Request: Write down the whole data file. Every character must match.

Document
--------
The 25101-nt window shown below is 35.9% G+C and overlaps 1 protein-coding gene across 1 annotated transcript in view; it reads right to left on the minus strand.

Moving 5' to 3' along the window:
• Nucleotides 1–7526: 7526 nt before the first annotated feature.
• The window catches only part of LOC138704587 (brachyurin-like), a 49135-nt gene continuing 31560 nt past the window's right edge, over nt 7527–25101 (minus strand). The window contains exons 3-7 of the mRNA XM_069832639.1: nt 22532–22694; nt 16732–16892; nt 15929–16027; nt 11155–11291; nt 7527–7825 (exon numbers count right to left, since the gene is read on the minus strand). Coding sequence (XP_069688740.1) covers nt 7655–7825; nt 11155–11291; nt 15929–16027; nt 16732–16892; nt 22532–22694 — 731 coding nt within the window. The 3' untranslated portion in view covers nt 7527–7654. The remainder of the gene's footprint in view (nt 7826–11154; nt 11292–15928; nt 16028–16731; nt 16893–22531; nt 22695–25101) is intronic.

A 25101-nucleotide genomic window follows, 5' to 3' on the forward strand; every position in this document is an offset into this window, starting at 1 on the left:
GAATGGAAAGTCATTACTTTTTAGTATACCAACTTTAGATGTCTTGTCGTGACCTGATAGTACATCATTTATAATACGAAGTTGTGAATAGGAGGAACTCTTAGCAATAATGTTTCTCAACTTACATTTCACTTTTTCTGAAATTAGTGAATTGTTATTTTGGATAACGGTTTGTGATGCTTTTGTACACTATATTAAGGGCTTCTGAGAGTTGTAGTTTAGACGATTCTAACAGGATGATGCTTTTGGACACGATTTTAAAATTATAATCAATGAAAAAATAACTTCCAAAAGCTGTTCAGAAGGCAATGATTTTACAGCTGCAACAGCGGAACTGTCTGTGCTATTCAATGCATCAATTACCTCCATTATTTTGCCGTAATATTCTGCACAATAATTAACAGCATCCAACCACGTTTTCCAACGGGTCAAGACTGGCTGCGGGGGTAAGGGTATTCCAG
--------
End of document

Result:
The 25101-nt window shown below is 35.9% G+C and overlaps 1 protein-coding gene across 1 annotated transcript in view; it reads right to left on the minus strand.

Moving 5' to 3' along the window:
• Nucleotides 1–7526: 7526 nt before the first annotated feature.
• The window catches only part of LOC138704587 (brachyurin-like), a 49135-nt gene continuing 31560 nt past the window's right edge, over nt 7527–25101 (minus strand). The window contains exons 3-7 of the mRNA XM_069832639.1: nt 22532–22694; nt 16732–16892; nt 15929–16027; nt 11155–11291; nt 7527–7825 (exon numbers count right to left, since the gene is read on the minus strand). Coding sequence (XP_069688740.1) covers nt 7655–7825; nt 11155–11291; nt 15929–16027; nt 16732–16892; nt 22532–22694 — 731 coding nt within the window. The 3' untranslated portion in view covers nt 7527–7654. The remainder of the gene's footprint in view (nt 7826–11154; nt 11292–15928; nt 16028–16731; nt 16893–22531; nt 22695–25101) is intronic.

A 25101-nucleotide genomic window follows, 5' to 3' on the forward strand; every position in this document is an offset into this window, starting at 1 on the left:
GAATGGAAAGTCATTACTTTTTAGTATACCAACTTTAGATGTCTTGTCGTGACCTGATAGTACATCATTTATAATACGAAGTTGTGAATAGGAGGAACTCTTAGCAATAATGTTTCTCAACTTACATTTCACTTTTTCTGAAATTAGTGAATTGTTATTTTGGATAACGGTTTGTGATGCTTTTGTACACTATATTAAGGGCTTCTGAGAGTTGTAGTTTAGACGATTCTAACAGGATGATGCTTTTGGACACGATTTTAAAATTATAATCAATGAAAAAATAACTTCCAAAAGCTGTTCAGAAGGCAATGATTTTACAGCTGCAACAGCGGAACTGTCTGTGCTATTCAATGCATCAATTACCTCCATTATTTTGCCGTAATATTCTGCACAATAATTAACAGCATCCAACCACGTTTTCCAACGGGTCAAGACTGGCTGCGGGGGTAAGGGTATTCCAG